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22.3: Conductors and Insulators

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Conductors and Insulators

22.3: Conductors and Insulators

Some materials may easily let electrical charges pass through them, while others obstruct their flow. The former are called conductors and the latter insulators. The atomic structures of materials determine whether they are conductors or insulators of electricity.

Most metals are conductors. Their atomic configuration is such that one or more electron(s) are loosely bound to the nucleus in each atom. Thus, a sea of mobile electrons are available in them, known as free electrons. Their easy movement neutralizes any external charge added to the conductor. Hence, metals cannot harbor excess charge and do not experience electrical forces mutually or with other materials.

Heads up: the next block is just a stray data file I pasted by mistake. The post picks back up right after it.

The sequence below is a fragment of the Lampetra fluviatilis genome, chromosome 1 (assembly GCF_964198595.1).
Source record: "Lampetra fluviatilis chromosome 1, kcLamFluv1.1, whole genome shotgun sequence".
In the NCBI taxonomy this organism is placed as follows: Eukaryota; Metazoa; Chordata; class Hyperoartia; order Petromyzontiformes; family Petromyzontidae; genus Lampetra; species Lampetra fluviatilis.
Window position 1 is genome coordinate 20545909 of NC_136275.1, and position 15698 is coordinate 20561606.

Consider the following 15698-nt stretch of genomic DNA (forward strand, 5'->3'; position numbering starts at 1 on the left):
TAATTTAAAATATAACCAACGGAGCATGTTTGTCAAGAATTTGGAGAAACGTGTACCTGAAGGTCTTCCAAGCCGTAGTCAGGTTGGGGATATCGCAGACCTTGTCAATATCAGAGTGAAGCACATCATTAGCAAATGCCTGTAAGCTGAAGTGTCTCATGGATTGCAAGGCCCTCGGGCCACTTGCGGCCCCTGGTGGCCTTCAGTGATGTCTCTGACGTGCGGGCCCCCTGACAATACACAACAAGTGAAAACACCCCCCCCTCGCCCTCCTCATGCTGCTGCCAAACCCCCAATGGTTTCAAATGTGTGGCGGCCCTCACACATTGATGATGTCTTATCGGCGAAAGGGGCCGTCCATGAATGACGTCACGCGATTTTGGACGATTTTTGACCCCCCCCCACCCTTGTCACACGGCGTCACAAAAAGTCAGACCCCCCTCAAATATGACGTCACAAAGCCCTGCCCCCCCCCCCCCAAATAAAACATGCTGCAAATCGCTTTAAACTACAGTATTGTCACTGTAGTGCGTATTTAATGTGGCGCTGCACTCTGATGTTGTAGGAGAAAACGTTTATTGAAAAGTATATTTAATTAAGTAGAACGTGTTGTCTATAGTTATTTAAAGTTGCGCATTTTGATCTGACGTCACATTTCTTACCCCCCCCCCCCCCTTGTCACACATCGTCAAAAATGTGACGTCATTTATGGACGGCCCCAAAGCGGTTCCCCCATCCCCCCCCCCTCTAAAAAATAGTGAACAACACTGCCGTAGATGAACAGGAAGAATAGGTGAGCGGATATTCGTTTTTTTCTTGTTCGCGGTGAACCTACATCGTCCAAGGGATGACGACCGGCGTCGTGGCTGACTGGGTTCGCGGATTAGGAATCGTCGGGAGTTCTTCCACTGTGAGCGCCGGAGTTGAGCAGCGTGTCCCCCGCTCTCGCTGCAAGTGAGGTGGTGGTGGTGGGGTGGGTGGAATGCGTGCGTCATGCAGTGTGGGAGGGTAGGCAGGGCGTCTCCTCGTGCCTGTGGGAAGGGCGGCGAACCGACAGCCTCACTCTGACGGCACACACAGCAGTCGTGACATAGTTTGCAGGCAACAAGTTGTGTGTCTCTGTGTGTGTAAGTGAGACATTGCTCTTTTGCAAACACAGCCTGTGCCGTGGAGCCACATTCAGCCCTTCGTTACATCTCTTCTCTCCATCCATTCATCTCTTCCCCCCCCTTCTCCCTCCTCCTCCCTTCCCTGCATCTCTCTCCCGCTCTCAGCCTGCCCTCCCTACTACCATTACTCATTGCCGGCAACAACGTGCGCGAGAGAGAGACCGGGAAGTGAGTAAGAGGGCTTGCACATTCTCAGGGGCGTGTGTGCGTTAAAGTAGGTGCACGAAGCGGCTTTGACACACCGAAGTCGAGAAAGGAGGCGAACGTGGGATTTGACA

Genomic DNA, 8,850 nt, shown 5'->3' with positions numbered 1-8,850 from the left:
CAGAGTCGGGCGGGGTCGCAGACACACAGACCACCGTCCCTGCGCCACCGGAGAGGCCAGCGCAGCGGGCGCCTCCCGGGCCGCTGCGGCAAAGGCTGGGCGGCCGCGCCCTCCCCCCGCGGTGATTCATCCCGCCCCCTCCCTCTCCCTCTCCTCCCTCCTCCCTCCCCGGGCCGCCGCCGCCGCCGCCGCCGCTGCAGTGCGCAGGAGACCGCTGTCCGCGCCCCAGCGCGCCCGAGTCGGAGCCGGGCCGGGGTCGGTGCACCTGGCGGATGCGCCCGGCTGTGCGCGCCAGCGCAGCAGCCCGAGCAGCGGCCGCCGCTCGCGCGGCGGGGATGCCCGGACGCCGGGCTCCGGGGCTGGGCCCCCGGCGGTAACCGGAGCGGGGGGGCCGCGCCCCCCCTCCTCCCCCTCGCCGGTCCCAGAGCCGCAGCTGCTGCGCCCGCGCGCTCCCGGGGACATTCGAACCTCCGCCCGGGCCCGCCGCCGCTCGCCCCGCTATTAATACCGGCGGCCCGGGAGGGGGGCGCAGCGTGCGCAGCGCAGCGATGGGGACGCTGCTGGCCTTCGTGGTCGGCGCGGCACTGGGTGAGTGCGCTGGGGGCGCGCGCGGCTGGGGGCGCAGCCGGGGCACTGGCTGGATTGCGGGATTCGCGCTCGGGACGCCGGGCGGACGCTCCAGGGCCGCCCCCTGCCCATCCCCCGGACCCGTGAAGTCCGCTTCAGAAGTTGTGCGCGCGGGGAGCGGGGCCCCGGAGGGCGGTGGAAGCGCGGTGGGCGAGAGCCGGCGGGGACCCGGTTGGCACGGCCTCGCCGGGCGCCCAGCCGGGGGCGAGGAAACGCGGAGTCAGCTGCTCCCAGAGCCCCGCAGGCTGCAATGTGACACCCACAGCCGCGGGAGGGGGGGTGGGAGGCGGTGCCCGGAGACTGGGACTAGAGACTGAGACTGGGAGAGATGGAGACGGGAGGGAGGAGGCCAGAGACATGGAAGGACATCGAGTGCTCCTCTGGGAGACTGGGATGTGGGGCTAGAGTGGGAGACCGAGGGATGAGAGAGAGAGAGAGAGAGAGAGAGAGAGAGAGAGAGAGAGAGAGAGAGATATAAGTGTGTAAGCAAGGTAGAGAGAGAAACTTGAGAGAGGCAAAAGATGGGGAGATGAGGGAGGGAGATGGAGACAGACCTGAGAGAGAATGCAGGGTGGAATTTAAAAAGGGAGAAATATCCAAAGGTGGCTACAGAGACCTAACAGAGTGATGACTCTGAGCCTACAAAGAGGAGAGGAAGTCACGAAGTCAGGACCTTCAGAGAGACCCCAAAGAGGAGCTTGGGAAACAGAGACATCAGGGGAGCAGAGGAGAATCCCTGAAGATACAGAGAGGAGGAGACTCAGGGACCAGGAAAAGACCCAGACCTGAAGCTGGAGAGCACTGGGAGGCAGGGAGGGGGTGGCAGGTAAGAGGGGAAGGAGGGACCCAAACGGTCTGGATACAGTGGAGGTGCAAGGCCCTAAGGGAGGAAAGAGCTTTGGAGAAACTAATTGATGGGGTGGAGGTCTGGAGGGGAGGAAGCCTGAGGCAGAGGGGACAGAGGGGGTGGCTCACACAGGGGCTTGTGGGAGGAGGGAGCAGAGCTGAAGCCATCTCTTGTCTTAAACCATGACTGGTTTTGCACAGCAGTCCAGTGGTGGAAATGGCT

Human bodies are good conductors of electricity. For example, excess charges accumulate when someone rubs their shoes against a carpet fiber or an insulator. If they then touch a charged conducting material like a doorknob, they receive an electrical shock because of the rapid flow of charges.

Unlike conductors, insulators have atomic structures that do not allow any electrons to move between atoms freely. Thus, any excess charge added to insulators remains in the material. These excess charges can then lead to electrical forces between insulators. Plastic, wood, glass, and fur are typical examples of insulators.

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Conductors Insulators Electrical Charges Atomic Structures Metals Free Electrons Excess Charge Electrical Forces Human Bodies Insulating Materials Plastic Wood Glass Fur

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